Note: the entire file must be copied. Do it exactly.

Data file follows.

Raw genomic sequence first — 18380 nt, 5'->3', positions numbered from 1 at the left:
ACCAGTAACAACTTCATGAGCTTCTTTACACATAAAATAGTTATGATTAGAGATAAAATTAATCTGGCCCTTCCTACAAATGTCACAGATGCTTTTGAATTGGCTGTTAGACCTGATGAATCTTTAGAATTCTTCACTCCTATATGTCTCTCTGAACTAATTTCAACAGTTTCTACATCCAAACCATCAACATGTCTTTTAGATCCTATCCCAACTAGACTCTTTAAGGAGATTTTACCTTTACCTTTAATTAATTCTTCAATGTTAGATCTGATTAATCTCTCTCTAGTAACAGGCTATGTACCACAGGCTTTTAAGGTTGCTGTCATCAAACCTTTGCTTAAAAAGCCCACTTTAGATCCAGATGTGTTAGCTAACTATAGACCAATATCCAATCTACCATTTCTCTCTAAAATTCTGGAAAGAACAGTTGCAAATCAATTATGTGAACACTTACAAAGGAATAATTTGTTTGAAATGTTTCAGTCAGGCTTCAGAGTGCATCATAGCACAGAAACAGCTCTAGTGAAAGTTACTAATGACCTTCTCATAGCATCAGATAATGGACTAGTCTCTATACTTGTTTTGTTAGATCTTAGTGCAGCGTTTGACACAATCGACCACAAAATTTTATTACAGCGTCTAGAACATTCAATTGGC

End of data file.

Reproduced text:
Raw genomic sequence first — 18380 nt, 5'->3', positions numbered from 1 at the left:
ACCAGTAACAACTTCATGAGCTTCTTTACACATAAAATAGTTATGATTAGAGATAAAATTAATCTGGCCCTTCCTACAAATGTCACAGATGCTTTTGAATTGGCTGTTAGACCTGATGAATCTTTAGAATTCTTCACTCCTATATGTCTCTCTGAACTAATTTCAACAGTTTCTACATCCAAACCATCAACATGTCTTTTAGATCCTATCCCAACTAGACTCTTTAAGGAGATTTTACCTTTACCTTTAATTAATTCTTCAATGTTAGATCTGATTAATCTCTCTCTAGTAACAGGCTATGTACCACAGGCTTTTAAGGTTGCTGTCATCAAACCTTTGCTTAAAAAGCCCACTTTAGATCCAGATGTGTTAGCTAACTATAGACCAATATCCAATCTACCATTTCTCTCTAAAATTCTGGAAAGAACAGTTGCAAATCAATTATGTGAACACTTACAAAGGAATAATTTGTTTGAAATGTTTCAGTCAGGCTTCAGAGTGCATCATAGCACAGAAACAGCTCTAGTGAAAGTTACTAATGACCTTCTCATAGCATCAGATAATGGACTAGTCTCTATACTTGTTTTGTTAGATCTTAGTGCAGCGTTTGACACAATCGACCACAAAATTTTATTACAGCGTCTAGAACATTCAATTGGC